Magnum in Motion Video Podcasts

Produced by Magnum PhotosToday's Pictures
Thursday, Nov 1, 2007
Day of the Dead
Wednesday, Oct 31, 2007
Tuesday, Oct 30, 2007
Me Watching You Watching Me
Monday, Oct 29, 2007
The Sinai Campaign Begins, 1956
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© Martine Franck / Magnum Photos

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Herbert List's Beautiful Young Men
(c) Magnum Photos
Interactive Essays
Hotel AfriqueLibera Me
Hotel Afrique
by Stuart Franklin

This essay is a journey into a part of African society that is rarely represented. In Africa’s most poverty-stricken parts there exists quite a different quality of life where people are apparently disengaged from the harsh realities that surround them.

Libera Me
by Alex Majoli

This story is a personal exploration of loss, separation, heaven and hell. Inspired by Pirandello's play "Six Characters in Search of an Author,” Majoli elaborates on the notion that we are all "actors of life."

Book of the Week
<i>Revolution in Hungary: The 1956 Budapest Uprising</i>
Revolution in Hungary: The 1956 Budapest Uprising
by Erich Lessing
October 2007 marks the 51st anniversary of one of the defining moments in the history of the 20th century: On Oct. 23, 1956, what began as a mass rally in Budapest quickly evolved into the Hungarian Revolution. Within days, millions of Hungarians supported the revolt. It lasted until Nov. 4, when it was crushed by the Hungarian security police and Soviet tanks and artillery. Thousands of Hungarian revolutionaries and Soviets were injured or killed, and nearly a quarter of a million people fled the country as refugees. Erich Lessing was the first photographer to arrive in Hungary, and he documented the short-lived uprising and its aftermath in a series of photographs. These world-famous images bring to life once more the hope and euphoria of the first days of the revolt, soon followed by the pain and punishment of brutal suppression.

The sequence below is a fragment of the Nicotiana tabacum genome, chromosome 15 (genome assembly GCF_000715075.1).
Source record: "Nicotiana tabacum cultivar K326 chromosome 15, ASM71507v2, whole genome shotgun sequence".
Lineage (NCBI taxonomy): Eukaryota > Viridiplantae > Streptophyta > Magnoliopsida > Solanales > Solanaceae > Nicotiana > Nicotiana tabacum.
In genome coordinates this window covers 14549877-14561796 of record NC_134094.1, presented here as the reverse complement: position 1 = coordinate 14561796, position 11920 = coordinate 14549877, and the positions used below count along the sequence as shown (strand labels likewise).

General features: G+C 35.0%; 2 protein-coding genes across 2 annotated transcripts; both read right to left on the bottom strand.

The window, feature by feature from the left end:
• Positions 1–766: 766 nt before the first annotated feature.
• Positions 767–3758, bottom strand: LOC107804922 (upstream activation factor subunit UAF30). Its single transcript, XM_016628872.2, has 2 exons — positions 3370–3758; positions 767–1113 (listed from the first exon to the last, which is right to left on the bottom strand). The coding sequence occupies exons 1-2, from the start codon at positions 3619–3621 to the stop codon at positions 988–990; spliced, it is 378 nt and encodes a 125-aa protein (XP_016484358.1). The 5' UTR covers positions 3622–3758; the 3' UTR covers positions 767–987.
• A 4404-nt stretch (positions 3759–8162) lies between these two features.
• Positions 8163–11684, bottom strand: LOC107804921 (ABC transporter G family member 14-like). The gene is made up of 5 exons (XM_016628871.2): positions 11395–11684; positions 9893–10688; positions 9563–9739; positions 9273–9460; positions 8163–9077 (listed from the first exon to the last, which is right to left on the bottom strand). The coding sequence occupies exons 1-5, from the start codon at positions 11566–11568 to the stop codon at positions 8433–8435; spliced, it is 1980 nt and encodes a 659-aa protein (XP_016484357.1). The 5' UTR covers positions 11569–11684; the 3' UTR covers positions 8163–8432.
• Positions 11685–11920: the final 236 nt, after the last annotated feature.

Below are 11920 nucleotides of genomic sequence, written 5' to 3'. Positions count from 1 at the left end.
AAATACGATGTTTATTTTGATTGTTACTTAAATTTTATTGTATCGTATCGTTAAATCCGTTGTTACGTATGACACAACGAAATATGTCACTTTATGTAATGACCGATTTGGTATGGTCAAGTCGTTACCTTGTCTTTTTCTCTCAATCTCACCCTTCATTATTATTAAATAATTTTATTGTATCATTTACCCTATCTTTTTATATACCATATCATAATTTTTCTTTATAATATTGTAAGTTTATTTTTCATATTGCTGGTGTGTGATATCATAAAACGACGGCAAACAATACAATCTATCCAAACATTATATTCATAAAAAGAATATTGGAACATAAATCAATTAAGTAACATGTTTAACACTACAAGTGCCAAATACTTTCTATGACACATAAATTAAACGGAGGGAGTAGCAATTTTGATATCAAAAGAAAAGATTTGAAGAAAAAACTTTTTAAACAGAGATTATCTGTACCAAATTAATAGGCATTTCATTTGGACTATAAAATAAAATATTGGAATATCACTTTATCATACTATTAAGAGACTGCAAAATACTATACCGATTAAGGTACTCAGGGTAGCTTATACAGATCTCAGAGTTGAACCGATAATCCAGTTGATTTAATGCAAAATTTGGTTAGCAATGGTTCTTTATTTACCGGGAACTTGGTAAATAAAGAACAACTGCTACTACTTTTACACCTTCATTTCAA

Zoom In
Award-Winning Work Series
Part III: New York's Chinatown

by Chien-Chi Chang
Upon arriving in New York, smuggled immigrants from China's Fujian Province become virtual indentured servants for years, laboring at ill-paid jobs until they work off their debts to traffickers. Unprepared for the harshness of the life they find in New York City, many feel trapped on an island within an island and deeply regret enduring the hardship and separation from their families. No one knows exactly how many have been smuggled into this country, but New York's Fujian Association estimates there are 500,000 illegal immigrants from the province. For this poignant and intimate portrait, Chien-Chi Chang received the Visa d’Or in magazine photography for 1999.
Herbert ListQuote of the Week
The pictures I took spontaneously—with a bliss-like sensation, as if they had long inhabited my unconscious—were often more powerful than those I had painstakingly composed. I grasped their magic as in passing.
— Herbert List